- Nevada utility NV Energy has proposed keeping existing distributed solar users on previous rates for 20 years after regulators rolled out new net metering rules in December, PV Magazine reports.
- Existing distributed solar users were moved onto the new rates, which decreased remuneration for solar owners from the retail rate to the wholesale rate and increased fixed charges, alongside new users in an unprecedented decision by the Public Utilities Commission of Nevada (PUCN).
- With a lawsuit and a petition for repeal in motion, the PUCN announced last week that they would reconsider the "grandfathering" provision, setting an evidentiary hearing for February 8.
- The Nevada Attorney General's Bureau of Consumer Protection originally made the request for the PUCN to reconsider the provision but has since withdrawn its petition. NV Energy has since made its own request to "grandfather" existing solar owners.
Things escalated quickly in Nevada after the PUCN unanimously agreed on a new net metering policy. Several provisions have sparked anger from the state's solar sector, including the controversial "grandfather" provision which incorporated 17,000 existing distributed solar users into the new rates and fees, along with the new users. Leading solar developers SolarCity and Sunrun ceased operations in the state shortly after the ruling, terminating more than 600 jobs. A group of rooftop solar customers also filed a class action lawsuit against NV Energy.
But in a surprise twist, Warren Buffett's Berkshire Hathaway-owned NV Energy has proposed to grandfather the existing distributed solar users into the previous rates they were under for the next 20 years. This came after the main petitioner, the state's Bureau of Consumer Protection, withdrew its request for a grandfathering hearing yesterday, PV Magazine reports.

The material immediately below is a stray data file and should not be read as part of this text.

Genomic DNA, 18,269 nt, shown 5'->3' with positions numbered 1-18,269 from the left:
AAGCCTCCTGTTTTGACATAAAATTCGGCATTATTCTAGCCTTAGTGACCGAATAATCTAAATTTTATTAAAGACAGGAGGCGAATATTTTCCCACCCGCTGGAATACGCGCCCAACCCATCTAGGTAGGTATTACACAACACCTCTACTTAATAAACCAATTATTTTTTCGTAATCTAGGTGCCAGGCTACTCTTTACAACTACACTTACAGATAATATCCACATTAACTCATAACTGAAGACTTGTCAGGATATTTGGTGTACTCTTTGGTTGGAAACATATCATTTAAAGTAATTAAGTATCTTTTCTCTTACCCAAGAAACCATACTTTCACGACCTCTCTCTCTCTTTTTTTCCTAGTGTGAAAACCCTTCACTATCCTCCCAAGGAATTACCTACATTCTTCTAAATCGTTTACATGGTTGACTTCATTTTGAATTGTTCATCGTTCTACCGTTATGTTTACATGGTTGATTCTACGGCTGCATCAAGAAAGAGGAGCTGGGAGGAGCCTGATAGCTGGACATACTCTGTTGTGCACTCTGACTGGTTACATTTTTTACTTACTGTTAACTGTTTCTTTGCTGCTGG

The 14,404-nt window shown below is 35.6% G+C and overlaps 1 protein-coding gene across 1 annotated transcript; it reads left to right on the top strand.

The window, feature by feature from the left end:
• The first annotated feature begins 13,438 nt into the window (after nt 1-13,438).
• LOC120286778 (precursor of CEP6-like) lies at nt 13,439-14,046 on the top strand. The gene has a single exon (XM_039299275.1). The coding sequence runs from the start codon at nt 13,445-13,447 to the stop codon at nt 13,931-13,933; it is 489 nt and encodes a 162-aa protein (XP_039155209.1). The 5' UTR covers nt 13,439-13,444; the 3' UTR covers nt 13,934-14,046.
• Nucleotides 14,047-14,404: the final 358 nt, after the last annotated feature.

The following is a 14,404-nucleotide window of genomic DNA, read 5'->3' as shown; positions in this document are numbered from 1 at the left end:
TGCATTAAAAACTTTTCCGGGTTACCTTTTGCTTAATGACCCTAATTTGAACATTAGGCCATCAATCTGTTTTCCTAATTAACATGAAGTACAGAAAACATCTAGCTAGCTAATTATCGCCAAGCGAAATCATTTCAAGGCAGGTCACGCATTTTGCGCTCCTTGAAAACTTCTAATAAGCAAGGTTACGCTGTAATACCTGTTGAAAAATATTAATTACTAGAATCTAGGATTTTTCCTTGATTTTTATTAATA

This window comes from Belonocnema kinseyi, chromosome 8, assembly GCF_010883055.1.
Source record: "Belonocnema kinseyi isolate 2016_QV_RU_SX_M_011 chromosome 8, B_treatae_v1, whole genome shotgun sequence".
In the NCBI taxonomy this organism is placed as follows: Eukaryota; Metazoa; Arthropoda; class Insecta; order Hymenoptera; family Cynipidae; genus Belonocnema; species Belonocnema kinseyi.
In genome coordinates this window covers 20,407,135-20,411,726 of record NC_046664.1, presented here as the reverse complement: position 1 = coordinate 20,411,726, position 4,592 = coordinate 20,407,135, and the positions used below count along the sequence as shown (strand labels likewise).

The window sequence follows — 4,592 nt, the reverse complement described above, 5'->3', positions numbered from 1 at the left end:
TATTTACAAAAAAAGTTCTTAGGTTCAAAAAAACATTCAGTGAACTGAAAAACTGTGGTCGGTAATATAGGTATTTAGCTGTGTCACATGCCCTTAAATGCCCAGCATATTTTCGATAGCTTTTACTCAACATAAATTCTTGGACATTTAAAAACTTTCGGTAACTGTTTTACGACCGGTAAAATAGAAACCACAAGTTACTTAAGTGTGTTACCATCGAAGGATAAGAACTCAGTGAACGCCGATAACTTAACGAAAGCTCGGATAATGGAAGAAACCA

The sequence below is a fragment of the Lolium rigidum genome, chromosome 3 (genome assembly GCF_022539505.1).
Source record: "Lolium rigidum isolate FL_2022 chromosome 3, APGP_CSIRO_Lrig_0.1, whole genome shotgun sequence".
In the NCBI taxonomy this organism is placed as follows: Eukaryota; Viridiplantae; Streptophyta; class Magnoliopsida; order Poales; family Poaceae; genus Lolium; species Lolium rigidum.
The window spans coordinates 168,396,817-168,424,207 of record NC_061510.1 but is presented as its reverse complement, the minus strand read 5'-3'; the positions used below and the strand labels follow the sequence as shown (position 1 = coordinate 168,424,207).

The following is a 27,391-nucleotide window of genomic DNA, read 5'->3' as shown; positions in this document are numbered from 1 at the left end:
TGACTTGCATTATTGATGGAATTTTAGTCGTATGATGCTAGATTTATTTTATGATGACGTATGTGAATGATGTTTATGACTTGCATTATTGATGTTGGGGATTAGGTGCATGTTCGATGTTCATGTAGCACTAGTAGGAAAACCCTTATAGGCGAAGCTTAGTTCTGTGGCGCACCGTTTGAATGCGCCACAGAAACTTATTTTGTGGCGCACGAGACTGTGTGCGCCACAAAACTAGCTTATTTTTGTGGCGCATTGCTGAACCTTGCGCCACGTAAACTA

"This grandfathering proposal is being offered in recognition of NV Energy's desire to treat all customers, including those who had previously made a decision to install rooftop solar, fairly," NV Energy CEO Paul Caudill said in a statement.
Aside from the grandfathering provision, the new policy reduced the remuneration under net metering from the retail rate to wholesale, created a seperate rate class for small commercial and residential solar users, and established a time-of-use pricing option for all customers that will be gradually implemented over four years. Regulators also approved an increase in fixed charges and a decrease in the volumetric commodity charge in order to better recoup costs from net metering customers.
The new rates will boost the monthly fixed charge for NV Energy residential solar users from $12.75 to $17.90 and reduce their volumetric rate from $0.111/kWh to $0.108/kWh. The net metering credit for present and future solar owners would fall from $0.11/kWh to $0.09/kWh in the first year and progressively decline to $0.026/kWh by 2020. Monthly basic service charges will scale up to reach $38.51 in four years as the volumetric rate will fall to $0.099/kWh over those four years.
State legislators directed utility regulators to create a new solar tariff in May 2015 that is satisfactory to both solar installers and NV Energy by the end of 2015. NV Energy, the state's major electric utility, proposed to lower the remuneration rate for solar customers and increase fixed fees, arguing that net metered customers don't pay their fair share to maintain the grid.
NV Energy anticipated hitting the 235 MW net metering cap by early 2016, despite warnings from solar installers that the quick pace of solar PV installations would mean the cap would be hit earlier than the projected timeline. Instead, the net metering cap was reached in August 2015, which temporarily halted solar installations and spurred Vivint Solar's exit, the first of three major solar installers to leave the state.
After hitting the cap, regulators voted unanimously to keep retail rate remuneration in place through the end of 2015 and set the stage for the new rate structure in 2016. NV Energy will submit the new grandfathering proposal by February 1, with the PUCN setting a hearing for February 8.
Correction: An earlier version of this post stated that solar remuneration rates were decreased from the wholesale to retail rate. That is not correct. Rates were decreased from the retail to the wholesale rate.